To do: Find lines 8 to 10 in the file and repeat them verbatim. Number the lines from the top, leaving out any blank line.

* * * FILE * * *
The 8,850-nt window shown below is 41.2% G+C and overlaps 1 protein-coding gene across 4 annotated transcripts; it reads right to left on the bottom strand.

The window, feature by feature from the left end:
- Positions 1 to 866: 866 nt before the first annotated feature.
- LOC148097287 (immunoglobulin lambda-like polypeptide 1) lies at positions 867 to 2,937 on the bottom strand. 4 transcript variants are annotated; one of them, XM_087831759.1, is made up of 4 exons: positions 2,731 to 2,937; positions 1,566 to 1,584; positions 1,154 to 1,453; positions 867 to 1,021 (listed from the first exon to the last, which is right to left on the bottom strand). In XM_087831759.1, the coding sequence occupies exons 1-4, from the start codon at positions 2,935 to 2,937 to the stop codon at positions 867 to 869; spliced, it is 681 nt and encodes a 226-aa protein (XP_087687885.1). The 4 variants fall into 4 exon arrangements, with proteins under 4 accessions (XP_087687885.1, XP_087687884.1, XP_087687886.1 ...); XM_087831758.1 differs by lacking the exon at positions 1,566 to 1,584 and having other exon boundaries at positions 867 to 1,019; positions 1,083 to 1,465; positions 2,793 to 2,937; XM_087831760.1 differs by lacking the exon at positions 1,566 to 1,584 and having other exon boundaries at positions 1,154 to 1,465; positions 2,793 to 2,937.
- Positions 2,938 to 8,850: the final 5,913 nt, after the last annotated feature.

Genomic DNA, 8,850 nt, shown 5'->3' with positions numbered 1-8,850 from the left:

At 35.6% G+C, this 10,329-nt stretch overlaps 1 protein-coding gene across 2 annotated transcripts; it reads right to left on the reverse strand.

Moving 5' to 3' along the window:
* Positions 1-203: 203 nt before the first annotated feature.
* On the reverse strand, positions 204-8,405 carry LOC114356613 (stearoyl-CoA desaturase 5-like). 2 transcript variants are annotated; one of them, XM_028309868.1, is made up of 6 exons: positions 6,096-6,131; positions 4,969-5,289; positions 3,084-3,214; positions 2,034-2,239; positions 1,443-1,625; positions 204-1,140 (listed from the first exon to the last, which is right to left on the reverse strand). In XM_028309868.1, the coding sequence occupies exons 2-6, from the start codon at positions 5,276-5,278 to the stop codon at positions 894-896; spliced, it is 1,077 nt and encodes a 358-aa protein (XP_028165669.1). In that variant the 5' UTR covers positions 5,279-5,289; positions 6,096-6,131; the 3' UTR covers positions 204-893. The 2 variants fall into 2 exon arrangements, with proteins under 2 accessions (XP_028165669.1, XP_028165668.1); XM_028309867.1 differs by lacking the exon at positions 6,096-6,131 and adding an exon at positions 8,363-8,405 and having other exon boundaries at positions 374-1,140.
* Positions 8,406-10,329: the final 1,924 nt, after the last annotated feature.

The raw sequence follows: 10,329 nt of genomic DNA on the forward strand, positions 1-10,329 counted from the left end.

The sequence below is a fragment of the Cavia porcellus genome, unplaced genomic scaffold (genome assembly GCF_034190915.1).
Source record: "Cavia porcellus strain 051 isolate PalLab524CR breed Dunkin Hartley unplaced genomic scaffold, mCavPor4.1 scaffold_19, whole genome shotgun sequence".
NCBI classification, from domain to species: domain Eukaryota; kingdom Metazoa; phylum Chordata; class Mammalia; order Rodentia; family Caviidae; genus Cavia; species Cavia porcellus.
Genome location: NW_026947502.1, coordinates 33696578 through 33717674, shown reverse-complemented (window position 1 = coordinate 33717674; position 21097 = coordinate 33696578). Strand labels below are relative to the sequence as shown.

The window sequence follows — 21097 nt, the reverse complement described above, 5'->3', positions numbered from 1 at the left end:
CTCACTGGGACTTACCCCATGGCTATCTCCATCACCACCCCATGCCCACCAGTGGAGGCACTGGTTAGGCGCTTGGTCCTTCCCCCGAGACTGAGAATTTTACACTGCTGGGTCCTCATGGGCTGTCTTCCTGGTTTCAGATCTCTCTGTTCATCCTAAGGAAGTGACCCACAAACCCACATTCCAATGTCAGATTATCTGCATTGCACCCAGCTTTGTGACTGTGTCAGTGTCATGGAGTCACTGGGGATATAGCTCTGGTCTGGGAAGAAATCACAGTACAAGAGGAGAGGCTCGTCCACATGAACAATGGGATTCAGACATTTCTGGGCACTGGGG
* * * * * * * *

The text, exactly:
Moving 5' to 3' along the window:
* Positions 1-203: 203 nt before the first annotated feature.
* On the reverse strand, positions 204-8,405 carry LOC114356613 (stearoyl-CoA desaturase 5-like). 2 transcript variants are annotated; one of them, XM_028309868.1, is made up of 6 exons: positions 6,096-6,131; positions 4,969-5,289; positions 3,084-3,214; positions 2,034-2,239; positions 1,443-1,625; positions 204-1,140 (listed from the first exon to the last, which is right to left on the reverse strand). In XM_028309868.1, the coding sequence occupies exons 2-6, from the start codon at positions 5,276-5,278 to the stop codon at positions 894-896; spliced, it is 1,077 nt and encodes a 358-aa protein (XP_028165669.1). In that variant the 5' UTR covers positions 5,279-5,289; positions 6,096-6,131; the 3' UTR covers positions 204-893. The 2 variants fall into 2 exon arrangements, with proteins under 2 accessions (XP_028165669.1, XP_028165668.1); XM_028309867.1 differs by lacking the exon at positions 6,096-6,131 and adding an exon at positions 8,363-8,405 and having other exon boundaries at positions 374-1,140.